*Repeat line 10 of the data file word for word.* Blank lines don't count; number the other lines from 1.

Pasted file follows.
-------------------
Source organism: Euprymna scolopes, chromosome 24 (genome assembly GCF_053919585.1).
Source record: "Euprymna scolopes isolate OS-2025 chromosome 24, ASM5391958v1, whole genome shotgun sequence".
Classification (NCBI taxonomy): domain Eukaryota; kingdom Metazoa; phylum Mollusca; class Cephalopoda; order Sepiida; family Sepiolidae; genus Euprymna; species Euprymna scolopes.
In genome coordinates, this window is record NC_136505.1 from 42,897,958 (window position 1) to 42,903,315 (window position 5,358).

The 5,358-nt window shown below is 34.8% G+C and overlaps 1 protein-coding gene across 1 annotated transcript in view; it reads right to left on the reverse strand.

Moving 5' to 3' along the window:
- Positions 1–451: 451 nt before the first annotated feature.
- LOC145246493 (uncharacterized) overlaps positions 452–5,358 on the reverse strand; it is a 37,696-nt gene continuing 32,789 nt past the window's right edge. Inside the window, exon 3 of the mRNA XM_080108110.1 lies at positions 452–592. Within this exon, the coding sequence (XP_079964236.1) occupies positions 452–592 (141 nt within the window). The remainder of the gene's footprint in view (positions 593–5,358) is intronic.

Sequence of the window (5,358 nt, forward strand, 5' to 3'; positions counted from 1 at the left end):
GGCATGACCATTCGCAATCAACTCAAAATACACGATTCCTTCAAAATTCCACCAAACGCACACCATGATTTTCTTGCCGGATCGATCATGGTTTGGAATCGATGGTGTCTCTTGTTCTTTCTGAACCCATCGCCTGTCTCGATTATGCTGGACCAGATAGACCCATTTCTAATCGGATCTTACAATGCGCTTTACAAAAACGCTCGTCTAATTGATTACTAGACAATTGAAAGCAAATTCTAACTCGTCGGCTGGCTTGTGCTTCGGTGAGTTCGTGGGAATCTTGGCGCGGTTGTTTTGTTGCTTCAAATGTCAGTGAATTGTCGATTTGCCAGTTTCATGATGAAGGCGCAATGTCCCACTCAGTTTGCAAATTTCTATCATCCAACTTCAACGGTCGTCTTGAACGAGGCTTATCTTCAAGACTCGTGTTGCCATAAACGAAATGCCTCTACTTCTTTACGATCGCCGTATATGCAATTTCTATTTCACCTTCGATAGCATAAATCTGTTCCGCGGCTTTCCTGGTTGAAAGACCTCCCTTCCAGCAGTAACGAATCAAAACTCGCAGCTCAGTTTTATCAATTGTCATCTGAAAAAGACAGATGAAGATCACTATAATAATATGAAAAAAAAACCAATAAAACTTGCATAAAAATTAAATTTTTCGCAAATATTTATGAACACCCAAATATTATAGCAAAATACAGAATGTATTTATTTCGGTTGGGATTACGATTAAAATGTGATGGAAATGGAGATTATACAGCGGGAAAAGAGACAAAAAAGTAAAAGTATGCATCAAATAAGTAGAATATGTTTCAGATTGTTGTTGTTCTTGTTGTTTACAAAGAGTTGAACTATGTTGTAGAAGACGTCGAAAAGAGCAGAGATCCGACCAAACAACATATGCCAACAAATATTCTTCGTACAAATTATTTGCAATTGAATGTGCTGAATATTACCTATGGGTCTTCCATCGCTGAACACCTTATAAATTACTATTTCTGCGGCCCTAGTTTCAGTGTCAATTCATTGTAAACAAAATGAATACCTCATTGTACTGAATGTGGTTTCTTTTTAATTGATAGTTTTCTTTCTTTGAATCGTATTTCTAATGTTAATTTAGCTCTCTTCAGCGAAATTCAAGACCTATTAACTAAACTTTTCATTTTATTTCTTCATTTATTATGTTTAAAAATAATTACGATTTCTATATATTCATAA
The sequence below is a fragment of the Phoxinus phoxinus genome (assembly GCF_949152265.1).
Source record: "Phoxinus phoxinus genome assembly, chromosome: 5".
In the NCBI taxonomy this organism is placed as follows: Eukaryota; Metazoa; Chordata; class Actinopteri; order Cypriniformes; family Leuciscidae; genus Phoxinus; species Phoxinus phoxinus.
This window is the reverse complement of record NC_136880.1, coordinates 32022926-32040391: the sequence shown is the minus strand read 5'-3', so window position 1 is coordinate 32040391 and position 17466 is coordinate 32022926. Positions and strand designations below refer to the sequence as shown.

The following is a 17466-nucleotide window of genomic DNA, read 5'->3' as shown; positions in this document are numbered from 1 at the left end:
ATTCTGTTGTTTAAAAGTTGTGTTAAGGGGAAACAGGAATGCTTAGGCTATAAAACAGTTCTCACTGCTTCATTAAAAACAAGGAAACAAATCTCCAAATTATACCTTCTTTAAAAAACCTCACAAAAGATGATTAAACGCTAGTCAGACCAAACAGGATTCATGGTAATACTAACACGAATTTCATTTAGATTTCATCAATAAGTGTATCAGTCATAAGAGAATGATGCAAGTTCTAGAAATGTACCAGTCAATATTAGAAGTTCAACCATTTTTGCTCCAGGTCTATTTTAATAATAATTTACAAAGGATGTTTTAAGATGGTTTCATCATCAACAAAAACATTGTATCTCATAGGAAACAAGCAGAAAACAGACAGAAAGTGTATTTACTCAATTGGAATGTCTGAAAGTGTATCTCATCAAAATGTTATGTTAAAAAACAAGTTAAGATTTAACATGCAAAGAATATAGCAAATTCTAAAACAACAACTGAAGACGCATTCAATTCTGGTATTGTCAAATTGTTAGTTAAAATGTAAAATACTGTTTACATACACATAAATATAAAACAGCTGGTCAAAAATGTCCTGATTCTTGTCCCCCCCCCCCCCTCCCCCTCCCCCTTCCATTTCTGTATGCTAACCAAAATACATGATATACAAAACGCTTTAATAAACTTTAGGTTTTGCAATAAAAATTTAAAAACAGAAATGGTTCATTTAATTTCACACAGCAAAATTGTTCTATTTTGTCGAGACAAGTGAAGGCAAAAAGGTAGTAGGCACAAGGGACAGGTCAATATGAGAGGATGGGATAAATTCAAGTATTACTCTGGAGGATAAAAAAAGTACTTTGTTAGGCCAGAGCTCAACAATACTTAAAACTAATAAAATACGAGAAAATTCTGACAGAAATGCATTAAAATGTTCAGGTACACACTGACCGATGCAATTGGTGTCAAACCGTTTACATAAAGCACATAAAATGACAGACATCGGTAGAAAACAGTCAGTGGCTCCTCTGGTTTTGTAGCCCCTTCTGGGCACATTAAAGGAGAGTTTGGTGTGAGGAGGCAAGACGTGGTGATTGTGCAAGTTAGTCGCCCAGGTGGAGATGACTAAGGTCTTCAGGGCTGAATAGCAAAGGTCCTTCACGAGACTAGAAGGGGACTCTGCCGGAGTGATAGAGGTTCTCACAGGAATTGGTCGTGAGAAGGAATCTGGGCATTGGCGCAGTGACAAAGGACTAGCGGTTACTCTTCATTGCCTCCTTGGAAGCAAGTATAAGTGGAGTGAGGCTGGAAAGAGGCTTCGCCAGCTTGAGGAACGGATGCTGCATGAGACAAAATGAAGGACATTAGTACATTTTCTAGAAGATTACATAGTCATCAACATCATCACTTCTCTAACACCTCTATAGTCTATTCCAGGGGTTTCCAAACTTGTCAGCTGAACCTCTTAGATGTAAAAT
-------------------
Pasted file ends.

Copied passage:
GGCATGACCATTCGCAATCAACTCAAAATACACGATTCCTTCAAAATTCCACCAAACGCACACCATGATTTTCTTGCCGGATCGATCATGGTTTGGAATCGATGGTGTCTCTTGTTCTTTCTGAACCCATCGCCTGTCTCGATTATGCTGGACCAGATAGACCCATTTCTAATCGGATCTTACAATGCGCTTTACAAAAACGCTCGTCTAATTGATTACTAGACAATTGAAAGCAAATTCTAACTCGTCGGCTGGCTTGTGCTTCGGTGAGTTCGTGGGAATCTTGGCGCGGTTGTTTTGTTGCTTCAAATGTCAGTGAATTGTCGATTTGCCAGTTTCATGATGAAGGCGCAATGTCCCACTCAGTTTGCAAATTTCTATCATCCAACTTCAACGGTCGTCTTGAACGAGGCTTATCTTCAAGACTCGTGTTGCCATAAACGAAATGCCTCTACTTCTTTACGATCGCCGTATATGCAATTTCTATTTCACCTTCGATAGCATAAATCTGTTCCGCGGCTTTCCTGGTTGAAAGACCTCCCTTCCAGCAGTAACGAATCAAAACTCGCAGCTCAGTTTTATCAATTGTCATCTGAAAAAGACAGATGAAGATCACTATAATAATATGAAAAAAAAACCAATAAAACTTGCATAAAAATTAAATTTTTCGCAAATATTTATGAACACCCAAATATTATAGCAAAATACAGAATGTATTTATTTCGGTTGGGATTACGATTAAAATGTGATGGAAATGGAGATTATACAGCGGGAAAAGAGACAAAAAAGTAAAAGTATGCATCAAATAAGTAGAATATGTTTCAGATTGTTGTTGTTCTTGTTGTTTACAAAGAGTTGAACTATGTTGTAGAAGACGTCGAAAAGAGCAGAGATCCGACCAAACAACATATGCCAACAAATATTCTTCGTACAAATTATTTGCAATTGAATGTGCTGAATATTACCTATGGGTCTTCCATCGCTGAACACCTTATAAATTACTATTTCTGCGGCCCTAGTTTCAGTGTCAATTCATTGTAAACAAAATGAATACCTCATTGTACTGAATGTGGTTTCTTTTTAATTGATAGTTTTCTTTCTTTGAATCGTATTTCTAATGTTAATTTAGCTCTCTTCAGCGAAATTCAAGACCTATTAACTAAACTTTTCATTTTATTTCTTCATTTATTATGTTTAAAAATAATTACGATTTCTATATATTCATAA